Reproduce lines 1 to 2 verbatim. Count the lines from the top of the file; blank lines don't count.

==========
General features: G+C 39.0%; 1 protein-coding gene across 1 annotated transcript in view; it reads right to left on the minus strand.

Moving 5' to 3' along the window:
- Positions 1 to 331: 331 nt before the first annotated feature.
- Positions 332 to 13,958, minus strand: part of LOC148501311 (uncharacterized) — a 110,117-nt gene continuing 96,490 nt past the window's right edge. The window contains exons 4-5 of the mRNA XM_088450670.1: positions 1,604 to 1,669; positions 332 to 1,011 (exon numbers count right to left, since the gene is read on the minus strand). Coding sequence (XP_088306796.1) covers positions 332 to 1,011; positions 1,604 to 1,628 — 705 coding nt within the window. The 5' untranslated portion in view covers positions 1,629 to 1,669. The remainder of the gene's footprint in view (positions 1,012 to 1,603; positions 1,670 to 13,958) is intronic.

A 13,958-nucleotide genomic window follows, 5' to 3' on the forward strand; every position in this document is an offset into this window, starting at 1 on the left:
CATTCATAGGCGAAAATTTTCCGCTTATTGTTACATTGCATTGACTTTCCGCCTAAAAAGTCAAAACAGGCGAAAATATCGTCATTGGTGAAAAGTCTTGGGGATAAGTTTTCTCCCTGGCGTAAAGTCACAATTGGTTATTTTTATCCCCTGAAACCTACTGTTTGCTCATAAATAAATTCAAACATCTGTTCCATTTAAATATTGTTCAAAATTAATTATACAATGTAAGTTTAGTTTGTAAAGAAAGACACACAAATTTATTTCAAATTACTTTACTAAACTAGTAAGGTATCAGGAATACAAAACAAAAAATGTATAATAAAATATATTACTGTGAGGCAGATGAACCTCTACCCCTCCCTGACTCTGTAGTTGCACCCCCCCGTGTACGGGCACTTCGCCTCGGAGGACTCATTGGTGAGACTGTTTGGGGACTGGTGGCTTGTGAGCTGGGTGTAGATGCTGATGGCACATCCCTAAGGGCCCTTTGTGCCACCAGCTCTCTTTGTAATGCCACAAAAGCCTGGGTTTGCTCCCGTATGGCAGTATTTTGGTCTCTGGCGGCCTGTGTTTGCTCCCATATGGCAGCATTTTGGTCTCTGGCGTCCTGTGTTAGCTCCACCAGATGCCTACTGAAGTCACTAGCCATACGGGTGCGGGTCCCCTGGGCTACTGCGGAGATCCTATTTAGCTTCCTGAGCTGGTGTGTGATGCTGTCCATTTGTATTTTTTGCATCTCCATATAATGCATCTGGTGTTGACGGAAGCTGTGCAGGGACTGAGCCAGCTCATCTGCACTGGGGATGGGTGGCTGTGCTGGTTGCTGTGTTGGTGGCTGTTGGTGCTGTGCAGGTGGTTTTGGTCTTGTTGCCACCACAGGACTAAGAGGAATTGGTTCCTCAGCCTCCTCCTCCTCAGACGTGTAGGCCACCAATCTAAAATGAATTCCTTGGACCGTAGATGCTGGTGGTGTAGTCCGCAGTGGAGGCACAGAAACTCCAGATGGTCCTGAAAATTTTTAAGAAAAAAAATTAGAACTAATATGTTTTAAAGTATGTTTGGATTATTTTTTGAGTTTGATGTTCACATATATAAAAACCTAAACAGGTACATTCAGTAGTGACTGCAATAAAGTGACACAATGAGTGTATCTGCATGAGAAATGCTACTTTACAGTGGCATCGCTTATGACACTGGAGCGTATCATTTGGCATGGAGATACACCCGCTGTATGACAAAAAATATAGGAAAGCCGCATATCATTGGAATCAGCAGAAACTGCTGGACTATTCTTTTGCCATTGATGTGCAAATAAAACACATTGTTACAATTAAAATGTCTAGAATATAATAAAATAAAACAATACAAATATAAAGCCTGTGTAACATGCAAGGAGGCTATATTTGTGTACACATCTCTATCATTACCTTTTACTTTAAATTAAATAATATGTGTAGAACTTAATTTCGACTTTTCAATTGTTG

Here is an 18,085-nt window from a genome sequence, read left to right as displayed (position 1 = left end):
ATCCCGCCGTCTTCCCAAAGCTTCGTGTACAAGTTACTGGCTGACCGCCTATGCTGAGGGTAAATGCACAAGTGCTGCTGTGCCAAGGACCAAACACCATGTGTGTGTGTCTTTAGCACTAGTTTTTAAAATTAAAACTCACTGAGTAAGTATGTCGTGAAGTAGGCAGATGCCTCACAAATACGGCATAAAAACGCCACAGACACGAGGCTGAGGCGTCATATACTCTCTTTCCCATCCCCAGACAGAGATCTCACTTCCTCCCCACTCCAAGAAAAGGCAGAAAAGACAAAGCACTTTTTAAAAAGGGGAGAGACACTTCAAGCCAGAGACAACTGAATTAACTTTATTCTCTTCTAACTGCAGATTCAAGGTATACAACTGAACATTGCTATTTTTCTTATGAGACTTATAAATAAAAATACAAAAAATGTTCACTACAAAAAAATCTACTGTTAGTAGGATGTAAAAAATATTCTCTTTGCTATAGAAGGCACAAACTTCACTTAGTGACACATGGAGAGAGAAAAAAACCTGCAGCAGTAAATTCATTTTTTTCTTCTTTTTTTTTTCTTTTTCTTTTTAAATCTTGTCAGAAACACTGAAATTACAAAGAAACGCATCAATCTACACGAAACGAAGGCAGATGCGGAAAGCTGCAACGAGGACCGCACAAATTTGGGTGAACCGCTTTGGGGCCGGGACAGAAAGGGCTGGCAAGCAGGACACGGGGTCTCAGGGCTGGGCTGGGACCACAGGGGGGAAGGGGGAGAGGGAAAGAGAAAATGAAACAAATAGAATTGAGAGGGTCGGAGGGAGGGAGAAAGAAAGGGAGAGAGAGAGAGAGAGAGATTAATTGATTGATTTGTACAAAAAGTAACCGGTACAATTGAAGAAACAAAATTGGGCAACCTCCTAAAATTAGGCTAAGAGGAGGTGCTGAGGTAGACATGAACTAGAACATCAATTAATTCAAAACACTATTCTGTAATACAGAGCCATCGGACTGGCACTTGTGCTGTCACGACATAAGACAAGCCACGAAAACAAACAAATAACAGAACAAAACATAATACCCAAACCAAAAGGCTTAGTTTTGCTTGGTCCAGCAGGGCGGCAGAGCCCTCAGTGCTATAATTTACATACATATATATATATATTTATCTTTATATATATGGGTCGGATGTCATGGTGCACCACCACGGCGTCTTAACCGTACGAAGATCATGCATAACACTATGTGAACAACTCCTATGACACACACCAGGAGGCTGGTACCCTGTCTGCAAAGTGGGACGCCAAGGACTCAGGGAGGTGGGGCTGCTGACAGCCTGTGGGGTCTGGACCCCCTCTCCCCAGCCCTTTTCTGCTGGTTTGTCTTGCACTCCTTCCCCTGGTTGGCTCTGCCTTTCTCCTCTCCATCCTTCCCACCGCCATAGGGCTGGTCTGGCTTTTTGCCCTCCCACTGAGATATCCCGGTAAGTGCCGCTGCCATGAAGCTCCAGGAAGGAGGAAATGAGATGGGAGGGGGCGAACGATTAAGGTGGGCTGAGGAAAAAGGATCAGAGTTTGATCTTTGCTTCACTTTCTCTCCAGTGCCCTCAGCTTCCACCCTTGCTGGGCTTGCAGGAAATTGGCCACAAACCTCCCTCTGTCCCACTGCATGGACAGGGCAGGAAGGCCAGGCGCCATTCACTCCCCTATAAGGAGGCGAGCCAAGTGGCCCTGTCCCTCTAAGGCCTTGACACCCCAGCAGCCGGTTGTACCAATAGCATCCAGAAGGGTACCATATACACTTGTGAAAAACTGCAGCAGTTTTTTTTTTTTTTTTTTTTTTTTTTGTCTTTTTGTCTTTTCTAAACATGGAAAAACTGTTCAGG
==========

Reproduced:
General features: G+C 39.0%; 1 protein-coding gene across 1 annotated transcript in view; it reads right to left on the minus strand.

Moving 5' to 3' along the window: